Some day soon I might have to write these weekly notes on the passing parade of English life by candle light, or at least by something that gives a good impression of it.
Why might that be? Because the EU has banned the sale and manufacture of traditional 100 watt light bulbs and decreed that their place must be taken by ecologically friendly compact fluorescent ones instead. A move that could, according to the Energy Saving Trust, cut the amount of electricity used for lighting by up to 80%.
All to the good you might think, and you might go on from there to think that anyone who complains about the change is just a stick in the mud. While the intentions behind the ban are on the side of the angels the way they have been implemented leaves much to be desired.
Take, for example, the health concerns relating to the use of fluorescent lighting, which can have an adverse effect on conditions such as lupus, migraine and epilepsy. Earlier this week David Price of Spectrum, a federation of charities representing people with light sensitive health conditions told the BBC that the government and through it the EU is ‘disregarding’ the concerns of the people fro whom his group speaks and the wider public.
The problem is, for the UK government at least, is that it finds itself caught between the rock of ever tougher environmental legislation being handed down from Brussels and the hard place of dealing with a green lobby that grows ever shriller and more unreasonable by the day, a combination of circumstances that is anathema to common sense.
All sensible people agree now that something has to be done to preserve the planet’s finite resources for future generations, the problem is how to go about doing so. Banning things, be they light bulbs, unnecessary flights or anything else that springs to mind is seldom the answer and almost always the default response of politicians who have been pushed into a corner by single issue lobby groups.
In a few years time the UK may well have a shortage of electricity to power its light bulbs, be they traditional of eco friendly, as an energy gap created by the closure of old nuclear and coal fired power stations and the lack of a sustainable alternative source of power. Government, green lobbyists and the EU have a role to play in helping to find a solution, but before that happens a little common sense must first enter the debate.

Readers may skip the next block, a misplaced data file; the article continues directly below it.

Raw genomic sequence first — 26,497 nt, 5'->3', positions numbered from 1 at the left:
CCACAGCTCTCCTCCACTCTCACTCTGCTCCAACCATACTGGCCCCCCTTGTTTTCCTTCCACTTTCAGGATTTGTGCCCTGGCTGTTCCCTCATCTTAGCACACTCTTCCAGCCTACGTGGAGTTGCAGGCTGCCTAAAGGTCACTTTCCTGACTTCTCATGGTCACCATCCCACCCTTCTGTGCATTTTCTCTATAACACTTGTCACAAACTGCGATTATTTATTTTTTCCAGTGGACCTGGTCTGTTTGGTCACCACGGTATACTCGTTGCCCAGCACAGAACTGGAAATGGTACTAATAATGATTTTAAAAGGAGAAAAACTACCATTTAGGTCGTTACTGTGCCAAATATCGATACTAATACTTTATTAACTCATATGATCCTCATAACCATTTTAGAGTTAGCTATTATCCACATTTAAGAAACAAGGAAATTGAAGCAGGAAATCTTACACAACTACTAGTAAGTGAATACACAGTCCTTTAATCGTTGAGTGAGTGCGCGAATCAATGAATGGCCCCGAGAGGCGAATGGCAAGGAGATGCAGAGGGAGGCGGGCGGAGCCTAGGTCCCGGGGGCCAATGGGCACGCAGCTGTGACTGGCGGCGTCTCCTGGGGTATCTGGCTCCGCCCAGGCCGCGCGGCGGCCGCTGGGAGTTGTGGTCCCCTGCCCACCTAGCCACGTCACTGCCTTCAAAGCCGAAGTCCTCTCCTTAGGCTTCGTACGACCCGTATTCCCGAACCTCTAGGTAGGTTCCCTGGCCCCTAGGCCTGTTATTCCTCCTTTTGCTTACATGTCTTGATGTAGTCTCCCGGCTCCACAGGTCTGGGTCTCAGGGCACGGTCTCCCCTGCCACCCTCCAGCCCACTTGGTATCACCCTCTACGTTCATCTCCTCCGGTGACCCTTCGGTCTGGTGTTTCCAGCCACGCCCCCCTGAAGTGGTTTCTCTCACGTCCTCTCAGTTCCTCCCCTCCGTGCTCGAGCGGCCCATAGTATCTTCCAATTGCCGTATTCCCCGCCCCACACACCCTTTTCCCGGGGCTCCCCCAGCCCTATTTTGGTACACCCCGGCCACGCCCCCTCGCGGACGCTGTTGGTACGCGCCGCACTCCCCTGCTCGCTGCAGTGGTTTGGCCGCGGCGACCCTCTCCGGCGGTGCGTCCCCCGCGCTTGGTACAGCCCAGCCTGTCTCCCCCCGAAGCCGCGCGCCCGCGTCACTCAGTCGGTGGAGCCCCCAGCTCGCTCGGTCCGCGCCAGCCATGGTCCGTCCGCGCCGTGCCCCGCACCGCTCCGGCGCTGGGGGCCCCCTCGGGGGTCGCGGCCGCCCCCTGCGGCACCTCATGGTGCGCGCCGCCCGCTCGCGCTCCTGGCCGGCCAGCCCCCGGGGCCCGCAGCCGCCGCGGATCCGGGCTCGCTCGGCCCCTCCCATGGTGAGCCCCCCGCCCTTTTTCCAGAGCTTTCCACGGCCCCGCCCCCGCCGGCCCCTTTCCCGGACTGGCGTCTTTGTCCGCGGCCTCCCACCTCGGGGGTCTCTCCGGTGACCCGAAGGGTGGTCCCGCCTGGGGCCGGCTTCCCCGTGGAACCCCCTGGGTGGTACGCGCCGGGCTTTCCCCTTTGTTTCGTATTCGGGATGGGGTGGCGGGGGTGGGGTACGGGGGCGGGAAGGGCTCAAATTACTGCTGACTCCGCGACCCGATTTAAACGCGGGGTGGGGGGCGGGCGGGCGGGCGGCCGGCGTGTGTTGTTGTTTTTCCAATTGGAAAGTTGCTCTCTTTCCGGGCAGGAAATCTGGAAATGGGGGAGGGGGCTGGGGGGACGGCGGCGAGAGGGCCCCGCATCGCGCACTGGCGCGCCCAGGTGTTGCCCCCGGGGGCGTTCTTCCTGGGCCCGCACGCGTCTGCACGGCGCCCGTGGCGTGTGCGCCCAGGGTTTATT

It is particularly important the green movement, who are one of the few political forces in the UK untouched by public cynicism about MP’s expenses and broken promises, learns this lesson. The time has come for them to put off the grimly doctrinaire attitudes of student radicalism and with them the hair shirt and embrace a willingness to compromise that creates enough public support to actually get things done.
Is it Dee time for Ross and co to go.
Simon Dee, one time chat show host and, for a brief moment, the epitome of everything that made London swing during the 1960’s died in obscurity last weekend aged 74.
Dee gave his name, so his obituaries told us this week, to a phenomenon referred to by cynical media types as ‘Simon Dee syndrome’, meaning the sad situation when a former celebrity is now only famous for no longer being famous. His brief career and the long littleness that followed can be seen as further confirmation of something that everyone in show business knows but pretends not to know; that fame is transient and that talent is the only guarantee of longevity.
You have to wonder if in the households of Jonathan Ross and Russell Brand, never mind those of the legions of people made fleetingly famous by reality television the announcement of Simon Dee’s demise caused this awkward truth to hit home, followed by the realisation that his sad ending might one day be theirs too. I really rather hope so.